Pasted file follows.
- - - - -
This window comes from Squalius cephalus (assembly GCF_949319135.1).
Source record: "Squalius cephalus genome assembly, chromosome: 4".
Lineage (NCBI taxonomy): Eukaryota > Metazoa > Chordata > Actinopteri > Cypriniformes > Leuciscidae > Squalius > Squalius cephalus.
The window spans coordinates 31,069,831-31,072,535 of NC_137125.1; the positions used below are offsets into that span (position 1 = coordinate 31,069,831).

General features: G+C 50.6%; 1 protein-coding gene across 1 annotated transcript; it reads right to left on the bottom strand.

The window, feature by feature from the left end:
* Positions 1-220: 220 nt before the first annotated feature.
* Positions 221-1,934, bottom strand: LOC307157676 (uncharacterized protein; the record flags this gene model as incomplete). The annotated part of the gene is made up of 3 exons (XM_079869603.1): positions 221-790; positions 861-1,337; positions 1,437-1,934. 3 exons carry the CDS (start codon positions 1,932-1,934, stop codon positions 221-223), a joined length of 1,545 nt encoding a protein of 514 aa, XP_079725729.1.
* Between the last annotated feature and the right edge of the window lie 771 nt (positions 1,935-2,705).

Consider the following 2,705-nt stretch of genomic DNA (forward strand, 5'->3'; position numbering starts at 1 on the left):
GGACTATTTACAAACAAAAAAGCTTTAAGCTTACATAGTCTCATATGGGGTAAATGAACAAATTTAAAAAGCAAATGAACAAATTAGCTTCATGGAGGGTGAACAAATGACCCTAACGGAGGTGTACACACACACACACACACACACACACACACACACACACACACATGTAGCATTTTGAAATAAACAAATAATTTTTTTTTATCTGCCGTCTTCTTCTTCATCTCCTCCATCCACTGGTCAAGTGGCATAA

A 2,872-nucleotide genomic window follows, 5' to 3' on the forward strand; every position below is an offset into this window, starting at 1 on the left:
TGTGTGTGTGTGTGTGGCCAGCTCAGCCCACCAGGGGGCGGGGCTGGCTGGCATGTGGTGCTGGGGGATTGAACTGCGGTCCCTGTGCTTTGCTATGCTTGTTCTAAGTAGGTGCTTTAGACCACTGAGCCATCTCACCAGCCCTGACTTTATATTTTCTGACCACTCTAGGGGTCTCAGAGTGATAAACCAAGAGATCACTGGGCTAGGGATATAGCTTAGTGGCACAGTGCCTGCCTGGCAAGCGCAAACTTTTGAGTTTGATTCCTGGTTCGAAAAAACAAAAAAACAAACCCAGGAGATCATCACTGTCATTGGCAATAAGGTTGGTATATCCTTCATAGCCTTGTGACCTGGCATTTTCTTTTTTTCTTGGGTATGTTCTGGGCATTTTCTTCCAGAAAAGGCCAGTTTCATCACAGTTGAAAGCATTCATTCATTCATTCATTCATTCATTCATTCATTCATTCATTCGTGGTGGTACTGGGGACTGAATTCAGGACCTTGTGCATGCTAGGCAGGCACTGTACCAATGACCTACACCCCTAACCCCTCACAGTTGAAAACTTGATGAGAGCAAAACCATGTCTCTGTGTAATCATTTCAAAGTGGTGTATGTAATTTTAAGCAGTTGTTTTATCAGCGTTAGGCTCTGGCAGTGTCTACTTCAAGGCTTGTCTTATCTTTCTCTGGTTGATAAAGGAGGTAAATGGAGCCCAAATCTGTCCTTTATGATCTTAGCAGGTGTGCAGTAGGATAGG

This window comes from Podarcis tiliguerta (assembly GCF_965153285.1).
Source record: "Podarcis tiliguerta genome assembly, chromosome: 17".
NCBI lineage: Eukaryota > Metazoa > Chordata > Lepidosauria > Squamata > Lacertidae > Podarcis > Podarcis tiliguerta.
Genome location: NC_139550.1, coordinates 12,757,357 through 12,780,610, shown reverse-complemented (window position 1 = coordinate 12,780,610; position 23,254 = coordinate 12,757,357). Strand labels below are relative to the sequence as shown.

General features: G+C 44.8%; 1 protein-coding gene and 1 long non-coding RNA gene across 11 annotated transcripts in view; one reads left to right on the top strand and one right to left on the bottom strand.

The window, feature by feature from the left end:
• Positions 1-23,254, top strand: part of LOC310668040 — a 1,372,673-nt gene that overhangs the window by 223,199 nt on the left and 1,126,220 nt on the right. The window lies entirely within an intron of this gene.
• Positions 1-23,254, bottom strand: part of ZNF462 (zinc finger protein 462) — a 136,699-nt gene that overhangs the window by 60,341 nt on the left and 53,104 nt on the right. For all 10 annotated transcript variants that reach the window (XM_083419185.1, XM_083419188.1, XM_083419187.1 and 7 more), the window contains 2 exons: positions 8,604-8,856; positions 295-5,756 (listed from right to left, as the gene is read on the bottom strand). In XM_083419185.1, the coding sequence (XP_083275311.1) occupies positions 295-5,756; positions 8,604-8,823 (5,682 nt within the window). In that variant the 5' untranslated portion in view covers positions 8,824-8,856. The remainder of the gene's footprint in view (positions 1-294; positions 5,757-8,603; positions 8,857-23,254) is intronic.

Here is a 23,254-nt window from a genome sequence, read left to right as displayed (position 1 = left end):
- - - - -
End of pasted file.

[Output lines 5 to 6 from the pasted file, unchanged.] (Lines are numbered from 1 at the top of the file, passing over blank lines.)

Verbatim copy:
General features: G+C 50.6%; 1 protein-coding gene across 1 annotated transcript; it reads right to left on the bottom strand.

The window, feature by feature from the left end: